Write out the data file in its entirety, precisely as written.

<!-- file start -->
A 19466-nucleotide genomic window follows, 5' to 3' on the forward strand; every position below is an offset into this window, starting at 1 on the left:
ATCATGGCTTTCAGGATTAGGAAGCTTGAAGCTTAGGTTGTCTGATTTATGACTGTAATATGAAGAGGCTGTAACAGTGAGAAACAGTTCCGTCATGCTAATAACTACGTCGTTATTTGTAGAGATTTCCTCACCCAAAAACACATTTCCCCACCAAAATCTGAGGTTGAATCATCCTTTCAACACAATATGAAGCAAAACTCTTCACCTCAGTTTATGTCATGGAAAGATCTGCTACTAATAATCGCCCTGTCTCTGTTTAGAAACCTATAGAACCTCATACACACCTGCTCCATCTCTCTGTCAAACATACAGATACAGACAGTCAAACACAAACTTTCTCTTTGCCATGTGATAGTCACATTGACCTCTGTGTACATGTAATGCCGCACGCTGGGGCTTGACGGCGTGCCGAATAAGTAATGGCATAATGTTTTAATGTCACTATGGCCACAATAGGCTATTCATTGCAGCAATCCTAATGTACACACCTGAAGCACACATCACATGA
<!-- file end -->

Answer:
A 19466-nucleotide genomic window follows, 5' to 3' on the forward strand; every position below is an offset into this window, starting at 1 on the left:
ATCATGGCTTTCAGGATTAGGAAGCTTGAAGCTTAGGTTGTCTGATTTATGACTGTAATATGAAGAGGCTGTAACAGTGAGAAACAGTTCCGTCATGCTAATAACTACGTCGTTATTTGTAGAGATTTCCTCACCCAAAAACACATTTCCCCACCAAAATCTGAGGTTGAATCATCCTTTCAACACAATATGAAGCAAAACTCTTCACCTCAGTTTATGTCATGGAAAGATCTGCTACTAATAATCGCCCTGTCTCTGTTTAGAAACCTATAGAACCTCATACACACCTGCTCCATCTCTCTGTCAAACATACAGATACAGACAGTCAAACACAAACTTTCTCTTTGCCATGTGATAGTCACATTGACCTCTGTGTACATGTAATGCCGCACGCTGGGGCTTGACGGCGTGCCGAATAAGTAATGGCATAATGTTTTAATGTCACTATGGCCACAATAGGCTATTCATTGCAGCAATCCTAATGTACACACCTGAAGCACACATCACATGA